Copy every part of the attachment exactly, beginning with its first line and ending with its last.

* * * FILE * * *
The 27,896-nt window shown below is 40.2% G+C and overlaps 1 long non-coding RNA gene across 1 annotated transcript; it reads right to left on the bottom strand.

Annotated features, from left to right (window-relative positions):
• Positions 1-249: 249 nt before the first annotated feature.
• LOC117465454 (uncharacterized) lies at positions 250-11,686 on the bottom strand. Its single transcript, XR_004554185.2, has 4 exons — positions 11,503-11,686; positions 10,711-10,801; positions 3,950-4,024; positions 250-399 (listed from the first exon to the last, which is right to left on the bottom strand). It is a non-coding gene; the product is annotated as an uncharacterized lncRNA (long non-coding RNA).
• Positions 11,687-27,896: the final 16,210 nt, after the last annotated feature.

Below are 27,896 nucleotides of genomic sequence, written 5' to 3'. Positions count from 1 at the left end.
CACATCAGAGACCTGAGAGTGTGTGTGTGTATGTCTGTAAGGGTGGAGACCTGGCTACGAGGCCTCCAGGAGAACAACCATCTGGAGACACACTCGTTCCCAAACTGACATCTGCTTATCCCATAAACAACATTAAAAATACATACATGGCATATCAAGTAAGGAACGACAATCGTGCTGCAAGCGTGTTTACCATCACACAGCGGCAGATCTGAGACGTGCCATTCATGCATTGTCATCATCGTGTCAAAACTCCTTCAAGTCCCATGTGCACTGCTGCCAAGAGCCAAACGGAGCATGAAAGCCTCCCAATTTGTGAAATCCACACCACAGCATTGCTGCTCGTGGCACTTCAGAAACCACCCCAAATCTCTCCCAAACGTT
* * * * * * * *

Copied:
The 27,896-nt window shown below is 40.2% G+C and overlaps 1 long non-coding RNA gene across 1 annotated transcript; it reads right to left on the bottom strand.

Annotated features, from left to right (window-relative positions):
• Positions 1-249: 249 nt before the first annotated feature.
• LOC117465454 (uncharacterized) lies at positions 250-11,686 on the bottom strand. Its single transcript, XR_004554185.2, has 4 exons — positions 11,503-11,686; positions 10,711-10,801; positions 3,950-4,024; positions 250-399 (listed from the first exon to the last, which is right to left on the bottom strand). It is a non-coding gene; the product is annotated as an uncharacterized lncRNA (long non-coding RNA).
• Positions 11,687-27,896: the final 16,210 nt, after the last annotated feature.

Below are 27,896 nucleotides of genomic sequence, written 5' to 3'. Positions count from 1 at the left end.
CACATCAGAGACCTGAGAGTGTGTGTGTGTATGTCTGTAAGGGTGGAGACCTGGCTACGAGGCCTCCAGGAGAACAACCATCTGGAGACACACTCGTTCCCAAACTGACATCTGCTTATCCCATAAACAACATTAAAAATACATACATGGCATATCAAGTAAGGAACGACAATCGTGCTGCAAGCGTGTTTACCATCACACAGCGGCAGATCTGAGACGTGCCATTCATGCATTGTCATCATCGTGTCAAAACTCCTTCAAGTCCCATGTGCACTGCTGCCAAGAGCCAAACGGAGCATGAAAGCCTCCCAATTTGTGAAATCCACACCACAGCATTGCTGCTCGTGGCACTTCAGAAACCACCCCAAATCTCTCCCAAACGTT